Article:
(CN) – About two dozen hedge funds that hold Washington Mutual senior notes, and four investment advisers, cannot intervene in Deutsche Bank’s $10 billion securities suit.
Deutsche Bank National Trust filed suit in 2009 against the Federal Deposit Insurance Corp., as the receiver for Washington Mutual Bank, which collapsed after securitizing bad home loans that cost investors billions.
An amended complaint added JPMorgan Chase & Co. as a defendant since the bank bought Washington Mutual’s assets and certain liabilities for $1.9 billion.
About two dozen senior note holders and four advisers for such note holders then moved to intervene in the case, claiming that “any judgment in Deutsche Bank’s favor against the FDIC could exhaust the funds in the estate and eliminate possibility of their recovery,” according to the court’s summary
Although the FDIC acknowledged the senior notes as legitimate liabilities of the WaMu receivership, it urged the Washington, D.C., court to reject proposed intervenors.
The FDIC argues that no claimant has the right to intervene in a litigation regarding another claimant’s entitlement to receivership funds and that the proposed intervenors have no direct interest in this suit,” U.S. District Judge Rosemary Collyer wrote. “It points out that the proposed intervenors do not have an interest in the mortgage-backed securities or the underlying transaction documents on which Deutsche Bank seeks relief or an interest in the PAA [purchase and assumption agreement] that is the subject of dispute between the FDIC and JP Morgan. Likewise, Deutsche Bank and JP Morgan argue that the proposed intervenors’ interests are not related to the subject of this litigation.”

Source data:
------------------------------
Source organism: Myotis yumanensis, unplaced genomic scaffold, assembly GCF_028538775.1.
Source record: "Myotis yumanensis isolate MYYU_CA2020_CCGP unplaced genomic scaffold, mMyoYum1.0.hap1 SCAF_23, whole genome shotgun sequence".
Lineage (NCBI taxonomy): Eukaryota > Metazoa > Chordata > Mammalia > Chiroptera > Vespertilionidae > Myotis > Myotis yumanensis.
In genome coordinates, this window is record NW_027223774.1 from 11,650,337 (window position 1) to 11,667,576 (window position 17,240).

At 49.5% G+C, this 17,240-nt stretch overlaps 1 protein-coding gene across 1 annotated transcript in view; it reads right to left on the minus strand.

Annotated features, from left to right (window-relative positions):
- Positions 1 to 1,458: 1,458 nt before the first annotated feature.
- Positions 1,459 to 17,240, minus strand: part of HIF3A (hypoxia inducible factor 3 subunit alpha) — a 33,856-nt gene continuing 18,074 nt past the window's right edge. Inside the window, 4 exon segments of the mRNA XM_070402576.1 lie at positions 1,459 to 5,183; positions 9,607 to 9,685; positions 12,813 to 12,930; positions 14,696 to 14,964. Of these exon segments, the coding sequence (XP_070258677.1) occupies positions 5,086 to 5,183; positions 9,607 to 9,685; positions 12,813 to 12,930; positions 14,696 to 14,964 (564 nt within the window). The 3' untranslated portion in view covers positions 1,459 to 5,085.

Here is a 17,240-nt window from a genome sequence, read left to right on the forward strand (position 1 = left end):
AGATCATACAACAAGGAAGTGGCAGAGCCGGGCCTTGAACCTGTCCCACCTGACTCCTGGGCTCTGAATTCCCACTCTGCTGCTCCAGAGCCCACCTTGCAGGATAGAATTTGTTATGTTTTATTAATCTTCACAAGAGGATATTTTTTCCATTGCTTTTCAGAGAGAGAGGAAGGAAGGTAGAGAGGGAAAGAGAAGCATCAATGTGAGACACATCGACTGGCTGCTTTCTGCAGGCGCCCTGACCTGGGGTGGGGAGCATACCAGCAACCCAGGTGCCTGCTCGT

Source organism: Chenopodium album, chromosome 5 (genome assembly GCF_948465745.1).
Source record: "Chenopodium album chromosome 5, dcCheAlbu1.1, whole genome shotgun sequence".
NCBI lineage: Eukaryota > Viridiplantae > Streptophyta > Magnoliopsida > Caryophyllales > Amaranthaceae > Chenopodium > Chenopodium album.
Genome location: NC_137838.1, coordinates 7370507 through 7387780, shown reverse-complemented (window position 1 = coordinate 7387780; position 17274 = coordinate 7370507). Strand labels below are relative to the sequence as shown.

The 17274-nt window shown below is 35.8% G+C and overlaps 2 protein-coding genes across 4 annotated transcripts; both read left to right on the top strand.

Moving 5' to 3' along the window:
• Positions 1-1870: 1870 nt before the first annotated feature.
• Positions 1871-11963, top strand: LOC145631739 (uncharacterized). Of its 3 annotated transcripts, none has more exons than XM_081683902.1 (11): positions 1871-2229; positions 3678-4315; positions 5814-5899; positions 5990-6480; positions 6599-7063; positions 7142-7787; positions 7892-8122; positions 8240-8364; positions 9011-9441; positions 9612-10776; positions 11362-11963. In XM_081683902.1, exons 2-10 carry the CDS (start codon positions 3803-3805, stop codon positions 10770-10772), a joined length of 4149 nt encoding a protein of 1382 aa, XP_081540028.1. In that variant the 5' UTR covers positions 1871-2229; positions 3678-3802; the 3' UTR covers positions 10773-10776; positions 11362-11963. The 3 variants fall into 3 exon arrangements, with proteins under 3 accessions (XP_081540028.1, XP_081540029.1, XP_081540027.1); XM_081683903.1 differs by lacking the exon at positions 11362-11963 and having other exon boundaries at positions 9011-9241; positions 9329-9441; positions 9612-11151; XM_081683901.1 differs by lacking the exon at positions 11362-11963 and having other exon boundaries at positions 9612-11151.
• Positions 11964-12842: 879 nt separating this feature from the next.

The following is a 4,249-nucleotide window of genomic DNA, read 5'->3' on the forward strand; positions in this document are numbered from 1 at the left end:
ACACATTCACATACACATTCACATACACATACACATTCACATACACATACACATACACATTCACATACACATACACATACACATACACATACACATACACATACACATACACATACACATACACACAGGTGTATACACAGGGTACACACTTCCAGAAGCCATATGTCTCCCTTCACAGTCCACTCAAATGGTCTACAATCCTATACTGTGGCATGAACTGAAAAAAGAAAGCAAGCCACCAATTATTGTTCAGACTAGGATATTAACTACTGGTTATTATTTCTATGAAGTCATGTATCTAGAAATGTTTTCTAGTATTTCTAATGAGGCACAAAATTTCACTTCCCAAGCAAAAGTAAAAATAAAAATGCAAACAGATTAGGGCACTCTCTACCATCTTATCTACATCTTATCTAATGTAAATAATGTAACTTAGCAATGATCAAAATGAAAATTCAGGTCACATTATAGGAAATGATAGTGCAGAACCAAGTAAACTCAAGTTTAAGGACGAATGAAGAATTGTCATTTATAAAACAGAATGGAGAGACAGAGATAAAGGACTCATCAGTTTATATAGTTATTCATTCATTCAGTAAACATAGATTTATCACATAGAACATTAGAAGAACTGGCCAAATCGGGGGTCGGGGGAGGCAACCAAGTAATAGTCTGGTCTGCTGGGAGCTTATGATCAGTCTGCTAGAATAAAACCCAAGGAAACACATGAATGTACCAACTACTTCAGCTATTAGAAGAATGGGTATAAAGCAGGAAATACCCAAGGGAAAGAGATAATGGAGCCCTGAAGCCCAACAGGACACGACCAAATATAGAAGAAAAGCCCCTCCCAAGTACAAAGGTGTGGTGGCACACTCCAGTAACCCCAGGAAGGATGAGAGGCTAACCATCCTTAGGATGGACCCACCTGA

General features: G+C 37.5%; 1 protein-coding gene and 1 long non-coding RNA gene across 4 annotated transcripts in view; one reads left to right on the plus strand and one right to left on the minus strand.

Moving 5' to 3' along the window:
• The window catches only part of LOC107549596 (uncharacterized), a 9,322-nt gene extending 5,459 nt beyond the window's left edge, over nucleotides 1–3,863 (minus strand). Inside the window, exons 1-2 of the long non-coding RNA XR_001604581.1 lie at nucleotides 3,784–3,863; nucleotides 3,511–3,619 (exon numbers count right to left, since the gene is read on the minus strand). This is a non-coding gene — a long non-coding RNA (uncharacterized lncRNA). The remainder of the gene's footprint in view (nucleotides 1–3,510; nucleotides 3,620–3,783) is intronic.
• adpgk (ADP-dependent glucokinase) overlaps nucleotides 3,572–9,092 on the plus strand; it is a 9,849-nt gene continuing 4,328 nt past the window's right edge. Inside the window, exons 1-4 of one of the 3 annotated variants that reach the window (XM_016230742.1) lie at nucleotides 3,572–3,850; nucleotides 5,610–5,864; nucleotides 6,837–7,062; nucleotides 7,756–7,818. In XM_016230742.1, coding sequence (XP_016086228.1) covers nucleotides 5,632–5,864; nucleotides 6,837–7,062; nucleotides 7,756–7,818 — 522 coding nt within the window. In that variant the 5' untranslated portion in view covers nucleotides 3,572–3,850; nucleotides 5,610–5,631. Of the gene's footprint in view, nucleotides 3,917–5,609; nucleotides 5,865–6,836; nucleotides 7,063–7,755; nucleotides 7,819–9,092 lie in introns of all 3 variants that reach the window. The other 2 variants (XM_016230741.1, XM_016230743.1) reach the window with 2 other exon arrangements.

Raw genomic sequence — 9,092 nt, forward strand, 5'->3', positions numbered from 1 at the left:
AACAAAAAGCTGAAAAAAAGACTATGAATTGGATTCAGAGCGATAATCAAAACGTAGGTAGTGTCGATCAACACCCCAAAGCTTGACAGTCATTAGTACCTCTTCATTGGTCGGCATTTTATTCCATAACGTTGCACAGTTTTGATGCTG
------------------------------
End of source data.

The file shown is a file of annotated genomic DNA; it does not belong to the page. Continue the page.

Collyer rejected the motion to intervene, despite its similarity to the more successful maneuver of another group of credit holders in a related case, Washington Mutual v. FDIC (WMI II).
“The proposed intervenors in this suit may have interests similar to those of the bank bondholders in WMI II,” Collyer wrote. “However, those alleged interests have yet to crystallize as this case remains one of contract interpretation, specifically interpretation of the PAA. Once that issue is determined, the proposed intervenors’ interests may become cognizable. Their interests are contingent on the resolution of other legal issues and intervention is not proper at this point.”
The judge added that the proposed intervenors do not have a question of law in common with Deutsche Bank, and that the investment advisers lack standing since they have no claim to receivership funds.